12/12/2013 12:10 pm ET Updated Feb 11, 2014

Stand for Something Depending on Where You Say It?

During a KHOW radio interview Monday, Republican Senate candidate Ken Buck said, "I think it's very important for Republicans to stand for something, not just stand against something" (at 5:40 in audio of interview below).

You'd hope Connell, who's a hard-driving conservative, would agree with Buck.

And you'd also hope Connell would agree with me that another statement by Buck, uttered during the same radio interview, runs counter to his promise to stand for something (at 2:50 in audio of interview below).

Reminded by Connell that Buck was tagged as a "gaffe-machine" when he ran for Senate back in 2010, and lost to Democrat Michael Bennett, Buck said:

Buck: "Obviously, I'm more careful in what I say and where I say it and who I'm around. It doesn't mean I don't hold the same values. I think messaging is important."

Saying one thing in one place, depending on who's "around," and saying something else in another place, depending on the company, doesn't sound like standing for anything. It sounds like standing for nothing and against nothing.

Yet, Connell didn't ask Buck to explain himself.

Obviously, Connell wouldn't have gotten anywhere with Buck had she asked him the sorts of things he'd say privately versus in public, but she could have at least listed a couple of Buck's private utterances that Democrats used to sledge-hammer Buck in TV ads last time around, including his infamous exuberance for banning abortion, even in the case of rape and incest, as well as his private courting then public dumping of personhood activists, whose failed amendment would have banned common forms of birth control, as well as all abortion.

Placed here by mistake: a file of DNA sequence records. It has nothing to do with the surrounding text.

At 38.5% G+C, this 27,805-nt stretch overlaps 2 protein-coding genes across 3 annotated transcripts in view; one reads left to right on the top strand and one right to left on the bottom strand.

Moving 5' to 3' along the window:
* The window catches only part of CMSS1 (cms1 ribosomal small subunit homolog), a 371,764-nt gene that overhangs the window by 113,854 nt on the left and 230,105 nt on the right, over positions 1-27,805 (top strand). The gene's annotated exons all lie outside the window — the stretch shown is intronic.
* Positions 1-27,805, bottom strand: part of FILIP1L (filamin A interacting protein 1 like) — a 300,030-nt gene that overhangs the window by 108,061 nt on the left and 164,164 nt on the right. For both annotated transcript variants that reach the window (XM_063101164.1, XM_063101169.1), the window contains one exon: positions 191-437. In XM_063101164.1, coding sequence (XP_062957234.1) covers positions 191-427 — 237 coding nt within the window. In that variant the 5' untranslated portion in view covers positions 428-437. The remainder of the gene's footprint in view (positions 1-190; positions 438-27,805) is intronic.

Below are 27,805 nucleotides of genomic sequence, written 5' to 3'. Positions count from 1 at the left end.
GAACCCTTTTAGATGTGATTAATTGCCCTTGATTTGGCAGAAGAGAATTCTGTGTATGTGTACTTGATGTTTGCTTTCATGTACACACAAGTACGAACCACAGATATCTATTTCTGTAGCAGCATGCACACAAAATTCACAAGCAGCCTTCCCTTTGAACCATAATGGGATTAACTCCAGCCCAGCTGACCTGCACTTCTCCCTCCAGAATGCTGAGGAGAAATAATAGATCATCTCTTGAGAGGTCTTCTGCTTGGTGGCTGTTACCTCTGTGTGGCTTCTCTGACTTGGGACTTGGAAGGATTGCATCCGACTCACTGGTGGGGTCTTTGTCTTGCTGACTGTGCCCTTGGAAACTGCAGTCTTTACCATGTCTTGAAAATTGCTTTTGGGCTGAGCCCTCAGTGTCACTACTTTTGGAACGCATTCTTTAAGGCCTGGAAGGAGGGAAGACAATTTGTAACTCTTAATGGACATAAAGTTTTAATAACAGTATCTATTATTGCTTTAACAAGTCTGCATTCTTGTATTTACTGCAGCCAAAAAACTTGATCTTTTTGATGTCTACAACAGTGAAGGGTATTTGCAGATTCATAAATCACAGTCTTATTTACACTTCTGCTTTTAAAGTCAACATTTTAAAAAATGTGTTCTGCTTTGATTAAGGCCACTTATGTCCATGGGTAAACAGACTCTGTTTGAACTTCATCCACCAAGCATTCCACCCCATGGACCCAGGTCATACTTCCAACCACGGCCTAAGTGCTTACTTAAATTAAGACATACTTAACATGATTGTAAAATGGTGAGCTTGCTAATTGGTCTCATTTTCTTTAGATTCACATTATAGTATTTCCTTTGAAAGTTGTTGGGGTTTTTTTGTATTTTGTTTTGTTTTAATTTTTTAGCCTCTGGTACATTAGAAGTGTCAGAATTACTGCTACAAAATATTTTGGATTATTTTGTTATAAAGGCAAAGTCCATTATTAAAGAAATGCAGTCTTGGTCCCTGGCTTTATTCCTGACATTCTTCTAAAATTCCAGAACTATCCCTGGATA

Connell, who had Buck on her show Tuesday, also might have recounted some of the Buck material leading to the "gaffe-machine" tag, like his comment comparing being gay to alcoholism.

With this info out there, listeners might have wondered about the truth of Buck's claim to Connell: "The donors know me. They trust me."

"Who really knows you, Ken?" Connell should have asked Buck, "when you might walk out the door, talk to a different group of people, and say something completely different than you've just told us on the radio?"